Politicus has an article pointing out that the media is not as liberal as people think. It only got critical of GW Bush towards the end of his presidency. I guess spending billions on a war based on lies is okay with some people at least some of the time.

Dante Atkins at Daily Kos looked at the “both sides” BS when Olympia Snowe decided not to run for re-election in the Senate.

Business Insider had an article in April pointing out that some Repubs not only think the GOP is not waging a war on women, but think that Obama is waging a war on religion. Granted, a lot of conservatives seem to think they are being oppressed when they are not kicking someone around.

Maybe I should get a sticker that says I am a Proud Oppressor Of Conservatives.

Image from Wikipedia, assumed allowed under Fair Use

Thoughts On Syria, Protest and Unintended Consequences

I saw a few posts on Business Insider about military members saying the USA should not intervene in Syria. (See the posts herehere, and here.)

I have also seen a few articles online from conservatives saying we should be careful because intervening could have “unintended consequences.” Some of the same commentators saying we are moving too fast on Syria are the same people saying that Obama did not act quickly enough in Libya.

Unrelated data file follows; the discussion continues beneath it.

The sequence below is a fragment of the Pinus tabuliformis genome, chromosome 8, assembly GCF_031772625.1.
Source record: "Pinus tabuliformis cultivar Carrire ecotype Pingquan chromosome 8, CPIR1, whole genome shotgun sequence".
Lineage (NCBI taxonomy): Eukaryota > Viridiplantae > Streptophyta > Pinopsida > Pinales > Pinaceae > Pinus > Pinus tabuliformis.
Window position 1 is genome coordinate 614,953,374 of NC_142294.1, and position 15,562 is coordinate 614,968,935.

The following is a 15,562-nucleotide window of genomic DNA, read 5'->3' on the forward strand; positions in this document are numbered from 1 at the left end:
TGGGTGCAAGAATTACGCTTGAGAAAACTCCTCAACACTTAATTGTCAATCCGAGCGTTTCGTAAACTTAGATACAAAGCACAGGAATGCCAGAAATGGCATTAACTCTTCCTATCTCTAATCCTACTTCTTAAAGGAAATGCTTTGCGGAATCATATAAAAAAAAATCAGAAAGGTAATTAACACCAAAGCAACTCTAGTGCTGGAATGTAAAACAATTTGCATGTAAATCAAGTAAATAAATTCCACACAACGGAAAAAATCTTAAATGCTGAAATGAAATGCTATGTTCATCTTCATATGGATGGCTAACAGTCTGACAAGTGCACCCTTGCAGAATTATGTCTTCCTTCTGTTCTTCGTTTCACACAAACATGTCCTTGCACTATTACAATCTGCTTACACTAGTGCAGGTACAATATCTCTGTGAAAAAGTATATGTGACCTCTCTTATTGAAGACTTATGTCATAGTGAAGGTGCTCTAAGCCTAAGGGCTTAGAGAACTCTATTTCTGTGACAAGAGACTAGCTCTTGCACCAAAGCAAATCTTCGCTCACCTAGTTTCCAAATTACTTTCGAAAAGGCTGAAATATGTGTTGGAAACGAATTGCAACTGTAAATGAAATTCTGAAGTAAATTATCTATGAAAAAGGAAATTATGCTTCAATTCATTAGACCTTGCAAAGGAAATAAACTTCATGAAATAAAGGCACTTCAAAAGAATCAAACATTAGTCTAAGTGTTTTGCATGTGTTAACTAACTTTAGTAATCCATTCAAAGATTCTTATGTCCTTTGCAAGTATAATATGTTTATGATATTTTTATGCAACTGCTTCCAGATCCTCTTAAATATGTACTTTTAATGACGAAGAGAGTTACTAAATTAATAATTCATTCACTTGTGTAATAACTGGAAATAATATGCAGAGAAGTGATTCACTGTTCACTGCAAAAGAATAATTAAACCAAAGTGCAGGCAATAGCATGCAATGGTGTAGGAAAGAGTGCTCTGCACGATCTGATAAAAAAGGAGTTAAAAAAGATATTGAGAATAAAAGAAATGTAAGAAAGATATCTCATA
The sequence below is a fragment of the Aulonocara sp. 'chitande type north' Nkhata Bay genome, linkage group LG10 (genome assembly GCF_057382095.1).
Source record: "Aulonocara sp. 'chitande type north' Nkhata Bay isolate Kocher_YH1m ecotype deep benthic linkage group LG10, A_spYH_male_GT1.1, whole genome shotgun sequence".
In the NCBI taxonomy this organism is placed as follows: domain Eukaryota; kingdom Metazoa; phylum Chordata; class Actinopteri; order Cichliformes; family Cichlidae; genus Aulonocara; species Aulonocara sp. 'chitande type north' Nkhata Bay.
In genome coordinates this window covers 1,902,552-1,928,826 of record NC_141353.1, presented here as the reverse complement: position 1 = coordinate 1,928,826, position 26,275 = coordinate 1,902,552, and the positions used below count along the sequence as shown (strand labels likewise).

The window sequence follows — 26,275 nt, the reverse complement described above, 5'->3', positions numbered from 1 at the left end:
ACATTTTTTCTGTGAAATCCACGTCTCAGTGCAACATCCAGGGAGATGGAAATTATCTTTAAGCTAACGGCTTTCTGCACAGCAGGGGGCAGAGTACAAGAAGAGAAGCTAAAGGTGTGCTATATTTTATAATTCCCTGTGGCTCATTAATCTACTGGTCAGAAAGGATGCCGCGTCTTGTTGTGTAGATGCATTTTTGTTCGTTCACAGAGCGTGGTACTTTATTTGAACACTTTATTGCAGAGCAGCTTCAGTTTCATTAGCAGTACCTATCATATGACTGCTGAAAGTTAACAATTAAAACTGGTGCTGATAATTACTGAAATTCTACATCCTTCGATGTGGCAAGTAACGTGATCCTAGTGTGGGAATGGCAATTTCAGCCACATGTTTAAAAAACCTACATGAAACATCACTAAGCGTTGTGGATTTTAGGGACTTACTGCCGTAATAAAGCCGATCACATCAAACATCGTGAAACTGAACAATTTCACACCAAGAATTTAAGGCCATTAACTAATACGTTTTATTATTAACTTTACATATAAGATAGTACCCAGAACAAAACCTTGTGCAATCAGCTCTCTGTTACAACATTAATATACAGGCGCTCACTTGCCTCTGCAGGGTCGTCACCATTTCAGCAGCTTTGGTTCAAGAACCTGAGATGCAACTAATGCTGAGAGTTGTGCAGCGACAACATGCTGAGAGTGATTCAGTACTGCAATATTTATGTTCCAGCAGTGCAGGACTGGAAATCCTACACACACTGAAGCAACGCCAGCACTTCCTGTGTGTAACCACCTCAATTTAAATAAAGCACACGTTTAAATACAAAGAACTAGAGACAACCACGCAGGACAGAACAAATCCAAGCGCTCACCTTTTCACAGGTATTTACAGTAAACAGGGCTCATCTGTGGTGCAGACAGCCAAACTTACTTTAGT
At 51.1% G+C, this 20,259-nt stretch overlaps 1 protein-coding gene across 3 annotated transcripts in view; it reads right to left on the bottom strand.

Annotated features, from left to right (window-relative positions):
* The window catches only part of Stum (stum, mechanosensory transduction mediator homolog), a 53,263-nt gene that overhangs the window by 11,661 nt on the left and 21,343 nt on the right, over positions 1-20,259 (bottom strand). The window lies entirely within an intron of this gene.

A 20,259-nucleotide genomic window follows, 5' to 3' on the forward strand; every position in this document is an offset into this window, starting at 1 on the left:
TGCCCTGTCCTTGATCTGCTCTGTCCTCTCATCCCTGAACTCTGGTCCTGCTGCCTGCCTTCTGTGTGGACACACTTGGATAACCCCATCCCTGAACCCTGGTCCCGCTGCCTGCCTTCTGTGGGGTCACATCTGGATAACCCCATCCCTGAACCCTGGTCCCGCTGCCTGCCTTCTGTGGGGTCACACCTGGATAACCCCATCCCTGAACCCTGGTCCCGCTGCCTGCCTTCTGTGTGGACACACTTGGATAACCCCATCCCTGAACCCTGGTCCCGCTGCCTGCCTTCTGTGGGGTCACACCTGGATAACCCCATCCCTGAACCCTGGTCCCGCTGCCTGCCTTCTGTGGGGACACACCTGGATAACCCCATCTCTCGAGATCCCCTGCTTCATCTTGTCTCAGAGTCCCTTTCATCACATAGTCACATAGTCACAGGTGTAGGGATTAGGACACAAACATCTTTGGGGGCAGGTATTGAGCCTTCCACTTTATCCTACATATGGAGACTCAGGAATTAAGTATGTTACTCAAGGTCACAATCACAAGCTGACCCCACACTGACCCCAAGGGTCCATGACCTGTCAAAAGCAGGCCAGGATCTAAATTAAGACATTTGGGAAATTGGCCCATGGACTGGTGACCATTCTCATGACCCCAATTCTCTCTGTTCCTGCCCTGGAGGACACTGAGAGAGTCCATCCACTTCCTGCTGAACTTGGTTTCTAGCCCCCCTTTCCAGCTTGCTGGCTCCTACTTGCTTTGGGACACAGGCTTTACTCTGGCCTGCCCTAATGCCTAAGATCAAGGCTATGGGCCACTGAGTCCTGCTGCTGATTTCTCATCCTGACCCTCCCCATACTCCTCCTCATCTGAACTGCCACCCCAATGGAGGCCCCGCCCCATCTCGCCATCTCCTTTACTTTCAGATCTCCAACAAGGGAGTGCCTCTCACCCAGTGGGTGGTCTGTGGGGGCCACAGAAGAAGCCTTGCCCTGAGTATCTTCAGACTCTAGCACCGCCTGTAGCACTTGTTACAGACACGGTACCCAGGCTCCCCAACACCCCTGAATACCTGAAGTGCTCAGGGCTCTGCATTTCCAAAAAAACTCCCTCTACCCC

Should active duty military be speaking out on policy? Can I yell at them that they are not “real Americans”, just as some people yelled at me at anti-war protests during the Bush administration? Yes, there could be unintended consequences. News flash: Every policy could have unintended consequences, whether it is pushed by someone you voted for or not.

A lot of people did not want to hear about any potential negative results from attacking Iraq. I guess a lot of people thought the Iraqis would buy mega-mansions, fill them with big screen TVs, and drive SUVs to mega-churches. Sectarian conflict, providing practice for al-Queda and a stronger Iran were considered impossible. And woe to anyone who was not on board.